Arctic shows no sign of returning to reliably frozen region of recent past decades
Despite relatively cool summer temperatures, observations in 2017 continue to indicate that the Arctic environmental system has reached a ‘new normal’, characterized by long-term losses in the extent and thickness of the sea ice cover, the extent and duration of the winter snow cover and the mass of ice in the Greenland Ice Sheet and Arctic glaciers, and warming sea surface and permafrost temperatures.
- The average surface air temperature for the year ending September 2017 is the 2nd warmest since 1900; however, cooler spring and summer temperatures contributed to a rebound in snow cover in the Eurasian Arctic, slower summer sea ice loss, and below-average melt extent for the Greenland ice sheet.
- The sea ice cover continues to be relatively young and thin with older, thicker ice comprising only 21% of the ice cover in 2017 compared to 45% in 1985.
- In August 2017, sea surface temperatures in the Barents and Chukchi seas were up to 4° C warmer than average, contributing to a delay in the autumn freeze-up in these regions.
- Pronounced increases in ocean primary productivity, at the base of the marine food web, were observed in the Barents and Eurasian Arctic seas from 2003 to 2017.
- Arctic tundra is experiencing increased greenness and record permafrost warming.
- Pervasive changes in the environment are influencing resource management protocols, including those established for fisheries and wildfires.
- The unprecedented rate and global reach of Arctic change disproportionally affect the people of northern communities, further pressing the need to prepare for and adapt to the new Arctic.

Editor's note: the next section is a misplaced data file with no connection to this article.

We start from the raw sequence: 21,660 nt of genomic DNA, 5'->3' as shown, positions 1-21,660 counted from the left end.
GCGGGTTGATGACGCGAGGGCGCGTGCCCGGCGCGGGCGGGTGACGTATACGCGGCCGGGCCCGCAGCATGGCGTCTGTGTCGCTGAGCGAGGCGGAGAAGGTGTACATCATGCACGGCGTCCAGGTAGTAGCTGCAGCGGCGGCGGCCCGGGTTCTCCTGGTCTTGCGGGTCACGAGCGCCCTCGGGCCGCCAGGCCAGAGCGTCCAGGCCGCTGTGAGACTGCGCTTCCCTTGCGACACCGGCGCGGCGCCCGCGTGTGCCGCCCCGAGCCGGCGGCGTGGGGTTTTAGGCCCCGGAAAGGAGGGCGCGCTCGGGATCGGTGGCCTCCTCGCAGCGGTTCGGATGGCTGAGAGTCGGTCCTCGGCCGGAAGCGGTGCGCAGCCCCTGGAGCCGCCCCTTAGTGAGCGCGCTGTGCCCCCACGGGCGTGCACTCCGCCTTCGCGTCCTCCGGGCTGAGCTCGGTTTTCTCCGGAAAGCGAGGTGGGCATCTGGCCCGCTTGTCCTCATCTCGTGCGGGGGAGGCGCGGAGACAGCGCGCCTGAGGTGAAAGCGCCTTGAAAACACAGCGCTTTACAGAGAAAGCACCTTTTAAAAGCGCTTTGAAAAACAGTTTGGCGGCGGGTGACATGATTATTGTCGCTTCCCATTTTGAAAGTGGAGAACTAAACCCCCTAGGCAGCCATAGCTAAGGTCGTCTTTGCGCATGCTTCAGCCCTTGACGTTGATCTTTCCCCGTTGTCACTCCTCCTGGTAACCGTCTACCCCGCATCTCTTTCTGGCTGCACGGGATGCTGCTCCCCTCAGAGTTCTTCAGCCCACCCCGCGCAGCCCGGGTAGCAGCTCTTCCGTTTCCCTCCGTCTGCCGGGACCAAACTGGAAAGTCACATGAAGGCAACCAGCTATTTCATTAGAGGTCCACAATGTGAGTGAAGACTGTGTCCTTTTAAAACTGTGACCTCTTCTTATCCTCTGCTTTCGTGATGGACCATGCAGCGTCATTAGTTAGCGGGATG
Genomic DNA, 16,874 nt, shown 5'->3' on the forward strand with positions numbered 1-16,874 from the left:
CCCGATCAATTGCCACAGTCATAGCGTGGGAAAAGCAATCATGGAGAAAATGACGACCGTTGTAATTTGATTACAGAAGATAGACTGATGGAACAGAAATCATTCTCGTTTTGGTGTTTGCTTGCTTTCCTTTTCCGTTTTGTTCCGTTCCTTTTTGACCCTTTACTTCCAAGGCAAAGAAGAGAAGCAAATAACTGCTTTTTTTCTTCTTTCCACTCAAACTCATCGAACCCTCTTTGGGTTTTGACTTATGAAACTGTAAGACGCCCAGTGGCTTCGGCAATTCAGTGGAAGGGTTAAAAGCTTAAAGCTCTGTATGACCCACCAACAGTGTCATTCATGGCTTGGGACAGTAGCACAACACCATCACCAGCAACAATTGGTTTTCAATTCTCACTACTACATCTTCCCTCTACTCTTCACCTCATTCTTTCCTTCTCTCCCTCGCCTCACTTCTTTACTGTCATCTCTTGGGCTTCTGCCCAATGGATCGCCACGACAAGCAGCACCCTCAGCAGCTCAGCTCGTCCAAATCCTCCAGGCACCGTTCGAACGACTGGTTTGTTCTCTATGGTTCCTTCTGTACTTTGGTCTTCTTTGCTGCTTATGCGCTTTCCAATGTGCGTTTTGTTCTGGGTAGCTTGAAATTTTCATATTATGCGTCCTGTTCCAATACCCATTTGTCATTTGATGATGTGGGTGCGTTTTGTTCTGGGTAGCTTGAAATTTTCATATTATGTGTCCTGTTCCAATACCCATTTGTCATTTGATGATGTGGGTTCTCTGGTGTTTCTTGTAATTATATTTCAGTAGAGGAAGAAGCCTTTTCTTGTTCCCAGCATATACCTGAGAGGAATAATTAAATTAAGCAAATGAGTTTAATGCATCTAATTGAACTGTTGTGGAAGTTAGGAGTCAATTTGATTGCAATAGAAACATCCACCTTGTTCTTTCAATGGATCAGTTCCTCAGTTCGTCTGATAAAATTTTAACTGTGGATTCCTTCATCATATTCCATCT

There are several sections of the report, for temperature, sea ice, etc. You can access each section here: http://www.arctic.noaa.gov/Report-Card/Report-Card-2017
One graph in the sea ice section caught my eye:
The September rate of loss is about 4 times higher than the March rate of loss. This suggests to me that something I’ve long mentioned – albedo changes which primarily manifest themselves in the summer when there is more incoming solar radiation might be a big part of the issue. Carbon soot, specifically.
This is supported by something I covered at AGU14: satellites detect albedo change in the Arctic, resulting in more absorbed solar radiation
From that study:
Since the year 2000, the rate of absorbed solar radiation in the Arctic in June, July and August has increased by five percent, said Norman Loeb, of NASA’s Langley Research Center, Hampton, Virginia. The measurement is made by NASA’s Clouds and the Earth’s Radiant Energy System (CERES) instruments, which fly on multiple satellites.
While a five percent increase may not seem like much, consider that the rate globally has remained essentially flat during that same time. No other region on Earth shows a trend of potential long-term change.